Press Release
For Immediate Release
June 14, 2007
 
Contact: Robyn Ziegler
312-814-3118
877-844-5461 (TTY)
rziegler@atg.state.il.us
 

CHAMPAIGN, URBANA CLINICS SUED FOR CONSPIRING TO LIMIT SERVICE TO MEDICAID PATIENTS

Chicago - Attorney General Lisa Madigan today filed a lawsuit in Champaign County Circuit Court against Carle Clinic Association, P.C. of Urbana and Christie Clinic, P.C. of Champaign, alleging that the clinics violated the Illinois Antitrust Act by illegally agreeing to stop accepting new Medicaid-eligible patients seeking primary medical care.

The complaint alleges that Carle and Christie, the two largest physician groups in Champaign County, agreed to boycott new Medicaid patients seeking primary medical care by adopting virtually identical policies through which they refused to accept Medicaid patients: (1) who were not already registered with the clinic or (2) who had not seen a clinic physician for at least three years. 

The complaint further alleges that Carle and Christie agreed to limit medical services to Medicaid-eligible patients in an effort to increase the Medicaid reimbursement rates and to accelerate reimbursement payments from the State of Illinois.

Because Carle and Christie employed more than 90 percent of the physicians in Champaign County, the complaint alleges, by collectively boycotting new Medicaid patients, the clinics were in effect denying access to primary care to many people.  As a result of these policies, some Medicaid patients were compelled to seek routine medical care at area hospital emergency rooms, which is typically more expensive than if the same treatment was delivered in a physician’s office.

“This callous decision left many of the 20,000 Medicaid-eligible children and adults in Champaign County at risk by leaving them with fewer choices to obtain quality primary medical care — if they could access primary medical care at all,” Madigan said.

“Medical clinics, like other businesses, must adhere to the antitrust laws.  These laws prevent competitors, in all fields, from agreeing with each other to act collectively to limit access to services in order to raise prices,” Madigan continued.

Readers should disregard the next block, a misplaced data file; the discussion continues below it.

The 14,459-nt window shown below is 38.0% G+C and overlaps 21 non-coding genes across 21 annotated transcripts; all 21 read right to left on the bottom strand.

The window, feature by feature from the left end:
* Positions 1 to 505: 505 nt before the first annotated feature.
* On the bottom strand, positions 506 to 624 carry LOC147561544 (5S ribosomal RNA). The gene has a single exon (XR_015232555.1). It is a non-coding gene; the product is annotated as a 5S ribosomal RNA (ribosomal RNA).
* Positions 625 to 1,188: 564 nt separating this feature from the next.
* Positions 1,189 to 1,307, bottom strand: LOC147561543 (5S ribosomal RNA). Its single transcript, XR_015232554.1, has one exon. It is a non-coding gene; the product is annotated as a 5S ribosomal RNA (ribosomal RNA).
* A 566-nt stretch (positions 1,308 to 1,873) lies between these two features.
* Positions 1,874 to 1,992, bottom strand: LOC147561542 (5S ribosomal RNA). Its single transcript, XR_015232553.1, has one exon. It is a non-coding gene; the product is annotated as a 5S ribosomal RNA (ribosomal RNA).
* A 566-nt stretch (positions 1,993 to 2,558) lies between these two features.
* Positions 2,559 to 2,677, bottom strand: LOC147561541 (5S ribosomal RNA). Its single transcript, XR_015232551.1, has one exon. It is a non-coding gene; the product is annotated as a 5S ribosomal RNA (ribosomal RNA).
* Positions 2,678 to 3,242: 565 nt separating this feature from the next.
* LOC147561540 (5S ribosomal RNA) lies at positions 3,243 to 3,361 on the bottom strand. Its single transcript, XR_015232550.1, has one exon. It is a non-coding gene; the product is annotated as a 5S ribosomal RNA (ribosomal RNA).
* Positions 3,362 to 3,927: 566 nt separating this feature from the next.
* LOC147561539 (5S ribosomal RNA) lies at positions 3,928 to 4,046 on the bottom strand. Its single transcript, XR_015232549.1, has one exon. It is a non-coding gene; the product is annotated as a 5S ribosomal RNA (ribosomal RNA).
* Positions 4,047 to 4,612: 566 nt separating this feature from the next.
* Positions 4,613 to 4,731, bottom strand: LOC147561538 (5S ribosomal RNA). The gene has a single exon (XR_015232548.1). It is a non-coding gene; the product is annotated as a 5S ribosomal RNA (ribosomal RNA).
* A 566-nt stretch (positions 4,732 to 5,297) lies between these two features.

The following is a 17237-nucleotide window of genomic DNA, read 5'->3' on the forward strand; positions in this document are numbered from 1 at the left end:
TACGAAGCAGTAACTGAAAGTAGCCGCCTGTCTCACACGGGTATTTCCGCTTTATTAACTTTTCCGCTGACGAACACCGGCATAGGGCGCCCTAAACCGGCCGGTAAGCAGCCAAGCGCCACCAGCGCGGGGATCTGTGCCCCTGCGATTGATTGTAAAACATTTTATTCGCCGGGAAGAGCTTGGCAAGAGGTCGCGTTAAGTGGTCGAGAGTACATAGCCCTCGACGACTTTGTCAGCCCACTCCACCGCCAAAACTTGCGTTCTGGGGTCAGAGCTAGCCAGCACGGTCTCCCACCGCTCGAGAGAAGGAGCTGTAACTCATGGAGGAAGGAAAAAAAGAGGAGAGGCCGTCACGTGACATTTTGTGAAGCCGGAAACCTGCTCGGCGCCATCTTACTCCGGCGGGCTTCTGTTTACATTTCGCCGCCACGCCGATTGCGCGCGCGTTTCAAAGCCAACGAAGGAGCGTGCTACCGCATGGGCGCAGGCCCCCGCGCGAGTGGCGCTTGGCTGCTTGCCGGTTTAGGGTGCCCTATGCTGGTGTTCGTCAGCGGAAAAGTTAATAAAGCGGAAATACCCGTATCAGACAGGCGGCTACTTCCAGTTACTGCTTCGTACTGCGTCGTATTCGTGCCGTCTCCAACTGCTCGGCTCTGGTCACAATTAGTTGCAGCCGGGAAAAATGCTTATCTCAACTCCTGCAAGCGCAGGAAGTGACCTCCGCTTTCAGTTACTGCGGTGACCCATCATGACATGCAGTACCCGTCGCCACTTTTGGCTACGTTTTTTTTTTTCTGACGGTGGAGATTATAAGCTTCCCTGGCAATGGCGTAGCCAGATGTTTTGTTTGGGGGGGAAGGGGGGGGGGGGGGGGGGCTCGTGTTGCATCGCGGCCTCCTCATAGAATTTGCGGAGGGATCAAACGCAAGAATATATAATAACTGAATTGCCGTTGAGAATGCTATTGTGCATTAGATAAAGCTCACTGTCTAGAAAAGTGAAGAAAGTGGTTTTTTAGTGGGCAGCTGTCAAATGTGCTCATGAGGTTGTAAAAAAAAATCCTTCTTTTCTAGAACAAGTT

As a result of the policies adopted by Carle and Christie to cut off primary medical services to new Medicaid patients, the only practical alternative for many Medicaid patients in Champaign County seeking primary medical care was Frances Nelson Health Center, which is not large enough to accommodate all the primary medical care needs of Champaign County’s Medicaid population.  The complaint notes that to deal with the influx of Medicaid patients after Carle and Christie implemented their Medicaid policies, Frances Nelson created a patient waiting list and, for certain periods of time, even stopped adding patients to the waiting list.

The complaint alleges that because of Carle’s and Christie’s illegal agreement to stop accepting new Medicaid-eligible patients for primary care, many children and low-income adults in Champaign County either lost access to primary care or obtained lower quality healthcare due to overcrowding and fewer choices in primary medical care.

Moreover, the complaint alleges, the State of Illinois incurred higher Medicaid reimbursement costs due to the policies of Carle and Christie.  For example, because of these policies, many Medicaid patients could only find treatment through emergency room services, which require a higher rate of reimbursement than primary care in a physician’s office.  

The complaint details several examples of the impacts of Carle’s and Christie’s policy to refuse to provide primary medical care to new Medicaid patients: 

  1. At the start of the 2003 school year, 285 children were not allowed to begin school because they could not get their required examinations and vaccinations before the October 15 deadline.  Although many of these children were Medicaid-eligible, they could not get examined by a physician because Carle and Christie refused to see them.

  2. Many Champaign County premature babies, once released from the hospital, have been refused continued medical care because of the two clinics’ Medicaid policies.

  3. In one example, both clinics refused to treat an infant covered by Medicaid.  The infant’s grandmother, who had temporary custody, sought treatment for the baby’s possible seizures, as well as a baby-wellness check-up, but both Carle and Christie turned her and her grandchild away.

  4. Although delivered by a Christie physician, a two-year-old child who suffered from chronic ear infections was refused ongoing care because the child was covered by Medicaid.  Carle also refused to treat him.

  5. An infant delivered by a Carle physician and who received treatment by a Carle pediatrician and other specialists in a neonatal intensive care unit because of the infant’s heart condition, was refused additional care once discharged because the child was insured by Medicaid.

The two-count complaint asks the court to enter an injunction requiring Carle and Christie clinics to open their doors to new Medicaid patients.  In addition, the complaint seeks civil penalties and damages to recover for the clinics’ anticompetitive misconduct.

Senior Assistant Attorney General Blake Harrop and Assistant Attorney General Chad Brooker are handling the case for Madigan’s Antitrust Bureau.

Copy of Complaint (pdf)

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